Nobody in the sleepy town of Central City would peg the Deputy Sheriff for a killer. Lou Ford plays it humble with an extra side of Southern corn; always gosh-darned happy to help. In a voiceover lifted from the book, he admits this is all an act, but the way these passages are edited, we don't get as powerful a sense of the fear he lives with; of being a slave to his darkest desires. When he asks prostitute Joyce (Jessica Alba) to leave town, things turn violent in an instant. It's shocking, but there isn't the deeper impact of knowing how Ford has tried to keep a lid on this monster.
Winterbottom dispenses with the Freudian explanations as detailed in the novel, though he does acknowledge a rape Ford committed when he was just a boy. It's an indefinite, almost ghostly image in the book - as Ford is reluctant to face it - but Winterbottom spares us few details. It becomes apparent that Ford's brother took the rap for this crime and has since died, though Ford suspects he was murdered by local construction magnate Chester Conway (Ned Beatty). Having kick-started a sadomasochistic affair with Joyce, he agrees to help her blackmail Conway over her relationship with his son (Jay R Ferguson). But Ford is hatching his own plan.
Bodies pile up as Ford tries to cover his tracks, and as each murder becomes more graphic, it's very easy to become disengaged with the film. Winterbottom goes for close-ups on crushed skulls and spilling blood and, in case that isn't offensive enough, he repeats the images in instant flashback. He'll then turn up the music, an upbeat bluegrass score that wouldn't be out of place in a screwball comedy. His approach is far too glib and though it might be a reflection of Ford's countenance, Winterbottom conveniently forgets that this man is putting on a front. He skates over the most telling moments when Ford reflects on what he must do and why he feels he must do it.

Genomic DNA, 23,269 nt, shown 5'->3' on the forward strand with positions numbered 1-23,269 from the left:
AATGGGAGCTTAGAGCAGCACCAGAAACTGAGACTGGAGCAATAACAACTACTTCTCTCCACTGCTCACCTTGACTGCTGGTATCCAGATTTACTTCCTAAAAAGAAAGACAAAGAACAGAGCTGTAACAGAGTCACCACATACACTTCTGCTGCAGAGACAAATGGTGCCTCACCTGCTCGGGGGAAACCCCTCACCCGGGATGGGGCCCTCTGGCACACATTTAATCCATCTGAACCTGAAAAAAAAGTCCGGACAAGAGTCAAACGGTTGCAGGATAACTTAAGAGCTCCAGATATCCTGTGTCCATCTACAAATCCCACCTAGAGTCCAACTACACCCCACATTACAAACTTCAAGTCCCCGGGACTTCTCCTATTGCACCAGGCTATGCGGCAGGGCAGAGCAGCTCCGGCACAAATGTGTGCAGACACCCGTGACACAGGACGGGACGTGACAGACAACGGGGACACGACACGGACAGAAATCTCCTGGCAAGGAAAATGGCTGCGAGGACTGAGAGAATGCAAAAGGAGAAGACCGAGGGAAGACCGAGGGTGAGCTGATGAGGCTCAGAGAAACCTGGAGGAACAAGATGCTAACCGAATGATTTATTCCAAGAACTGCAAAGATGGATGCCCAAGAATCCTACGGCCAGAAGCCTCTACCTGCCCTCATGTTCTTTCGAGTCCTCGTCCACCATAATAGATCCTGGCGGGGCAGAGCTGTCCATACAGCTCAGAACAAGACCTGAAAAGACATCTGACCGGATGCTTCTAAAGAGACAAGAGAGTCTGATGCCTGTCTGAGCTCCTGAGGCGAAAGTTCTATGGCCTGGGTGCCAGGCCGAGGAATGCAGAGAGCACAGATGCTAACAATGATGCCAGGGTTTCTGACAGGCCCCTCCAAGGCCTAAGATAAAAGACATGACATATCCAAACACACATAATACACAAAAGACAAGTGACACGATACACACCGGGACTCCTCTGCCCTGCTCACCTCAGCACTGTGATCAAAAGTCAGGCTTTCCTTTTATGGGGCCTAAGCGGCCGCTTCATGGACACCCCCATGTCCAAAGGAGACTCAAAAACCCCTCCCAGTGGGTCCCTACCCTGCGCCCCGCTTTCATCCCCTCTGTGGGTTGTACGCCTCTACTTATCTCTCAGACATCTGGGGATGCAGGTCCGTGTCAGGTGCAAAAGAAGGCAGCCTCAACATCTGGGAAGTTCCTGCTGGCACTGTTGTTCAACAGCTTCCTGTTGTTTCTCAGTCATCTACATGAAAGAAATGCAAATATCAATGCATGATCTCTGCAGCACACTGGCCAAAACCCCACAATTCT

Ford's relationship with the girl next door (nice-as-pie Kate Hudson) allows for a glimpse of the man he could have been. At times he seems genuinely in love, but those moments come too late in the story to create any meaningful tension. Earlier on, Ford apologises to Joyce as he pounds her senseless and, though Affleck is sincere, it seems like a crass attempt to illustrate his duality. What is even more difficult to accept is the insinuation that these women are 'asking for it'. It is a facet of the novel, but it feels as badly judged as those old westerns with John Wayne doling out the spankings. It was always going to be a tall order, trying to project the thoughts of a madman onto the big screen, but it's the bold swagger of Winterbottom as he sidesteps the issue which really gets under your skin.
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